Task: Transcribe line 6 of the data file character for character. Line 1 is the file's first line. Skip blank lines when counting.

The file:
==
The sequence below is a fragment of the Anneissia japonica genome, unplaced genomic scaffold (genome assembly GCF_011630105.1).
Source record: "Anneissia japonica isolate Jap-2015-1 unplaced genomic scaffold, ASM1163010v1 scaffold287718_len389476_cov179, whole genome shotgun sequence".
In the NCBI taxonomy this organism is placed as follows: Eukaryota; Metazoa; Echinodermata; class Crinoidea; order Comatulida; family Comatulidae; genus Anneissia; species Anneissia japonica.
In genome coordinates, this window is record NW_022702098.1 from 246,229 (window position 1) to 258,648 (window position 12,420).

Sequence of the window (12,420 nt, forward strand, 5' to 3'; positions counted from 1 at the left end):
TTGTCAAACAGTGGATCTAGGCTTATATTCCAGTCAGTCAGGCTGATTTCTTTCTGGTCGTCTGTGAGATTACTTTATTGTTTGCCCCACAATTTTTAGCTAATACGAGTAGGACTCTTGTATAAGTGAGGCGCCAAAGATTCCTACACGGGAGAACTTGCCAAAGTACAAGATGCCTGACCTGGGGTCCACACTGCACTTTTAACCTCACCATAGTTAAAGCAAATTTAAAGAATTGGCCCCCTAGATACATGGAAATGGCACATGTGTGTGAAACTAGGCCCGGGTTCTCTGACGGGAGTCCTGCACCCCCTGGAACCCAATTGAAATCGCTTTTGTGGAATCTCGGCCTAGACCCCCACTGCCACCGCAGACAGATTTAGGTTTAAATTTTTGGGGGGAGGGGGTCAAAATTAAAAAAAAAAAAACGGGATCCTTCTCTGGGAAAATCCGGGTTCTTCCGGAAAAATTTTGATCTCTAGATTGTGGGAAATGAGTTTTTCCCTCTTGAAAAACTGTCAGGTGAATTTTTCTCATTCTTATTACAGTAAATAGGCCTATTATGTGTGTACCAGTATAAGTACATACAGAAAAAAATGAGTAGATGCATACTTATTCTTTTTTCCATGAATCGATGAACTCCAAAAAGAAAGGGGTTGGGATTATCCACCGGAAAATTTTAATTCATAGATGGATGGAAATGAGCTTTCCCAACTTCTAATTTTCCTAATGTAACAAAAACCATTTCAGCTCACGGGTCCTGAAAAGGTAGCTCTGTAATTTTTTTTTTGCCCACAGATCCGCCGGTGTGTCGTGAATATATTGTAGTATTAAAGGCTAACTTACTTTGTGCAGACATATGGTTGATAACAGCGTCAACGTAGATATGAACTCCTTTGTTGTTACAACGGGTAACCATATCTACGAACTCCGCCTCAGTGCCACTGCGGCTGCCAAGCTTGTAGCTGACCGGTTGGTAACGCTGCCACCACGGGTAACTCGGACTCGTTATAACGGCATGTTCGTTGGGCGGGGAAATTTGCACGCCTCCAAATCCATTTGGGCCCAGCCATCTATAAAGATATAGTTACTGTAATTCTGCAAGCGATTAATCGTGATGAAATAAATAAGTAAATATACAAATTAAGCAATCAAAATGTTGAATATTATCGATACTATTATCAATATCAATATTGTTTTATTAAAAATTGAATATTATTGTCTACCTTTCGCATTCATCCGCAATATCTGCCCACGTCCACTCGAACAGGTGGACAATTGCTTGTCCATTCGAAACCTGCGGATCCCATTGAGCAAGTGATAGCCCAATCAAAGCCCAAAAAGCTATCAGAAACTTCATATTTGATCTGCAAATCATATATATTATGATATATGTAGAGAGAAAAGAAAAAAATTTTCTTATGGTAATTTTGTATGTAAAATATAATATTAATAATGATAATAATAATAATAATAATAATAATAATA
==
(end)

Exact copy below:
TTGTCAAACAGTGGATCTAGGCTTATATTCCAGTCAGTCAGGCTGATTTCTTTCTGGTCGTCTGTGAGATTACTTTATTGTTTGCCCCACAATTTTTAGCTAATACGAGTAGGACTCTTGTATAAGTGAGGCGCCAAAGATTCCTACACGGGAGAACTTGCCAAAGTACAAGATGCCTGACCTGGGGTCCACACTGCACTTTTAACCTCACCATAGTTAAAGCAAATTTAAAGAATTGGCCCCCTAGATACATGGAAATGGCACATGTGTGTGAAACTAGGCCCGGGTTCTCTGACGGGAGTCCTGCACCCCCTGGAACCCAATTGAAATCGCTTTTGTGGAATCTCGGCCTAGACCCCCACTGCCACCGCAGACAGATTTAGGTTTAAATTTTTGGGGGGAGGGGGTCAAAATTAAAAAAAAAAAAACGGGATCCTTCTCTGGGAAAATCCGGGTTCTTCCGGAAAAATTTTGATCTCTAGATTGTGGGAAATGAGTTTTTCCCTCTTGAAAAACTGTCAGGTGAATTTTTCTCATTCTTATTACAGTAAATAGGCCTATTATGTGTGTACCAGTATAAGTACATACAGAAAAAAATGAGTAGATGCATACTTATTCTTTTTTCCATGAATCGATGAACTCCAAAAAGAAAGGGGTTGGGATTATCCACCGGAAAATTTTAATTCATAGATGGATGGAAATGAGCTTTCCCAACTTCTAATTTTCCTAATGTAACAAAAACCATTTCAGCTCACGGGTCCTGAAAAGGTAGCTCTGTAATTTTTTTTTTGCCCACAGATCCGCCGGTGTGTCGTGAATATATTGTAGTATTAAAGGCTAACTTACTTTGTGCAGACATATGGTTGATAACAGCGTCAACGTAGATATGAACTCCTTTGTTGTTACAACGGGTAACCATATCTACGAACTCCGCCTCAGTGCCACTGCGGCTGCCAAGCTTGTAGCTGACCGGTTGGTAACGCTGCCACCACGGGTAACTCGGACTCGTTATAACGGCATGTTCGTTGGGCGGGGAAATTTGCACGCCTCCAAATCCATTTGGGCCCAGCCATCTATAAAGATATAGTTACTGTAATTCTGCAAGCGATTAATCGTGATGAAATAAATAAGTAAATATACAAATTAAGCAATCAAAATGTTGAATATTATCGATACTATTATCAATATCAATATTGTTTTATTAAAAATTGAATATTATTGTCTACCTTTCGCATTCATCCGCAATATCTGCCCACGTCCACTCGAACAGGTGGACAATTGCTTGTCCATTCGAAACCTGCGGATCCCATTGAGCAAGTGATAGCCCAATCAAAGCCCAAAAAGCTATCAGAAACTTCATATTTGATCTGCAAATCATATATATTATGATATATGTAGAGAGAAAAGAAAAAAATTTTCTTATGGTAATTTTGTATGTAAAATATAATATTAATAATGATAATAATAATAATAATAATAATAATAATA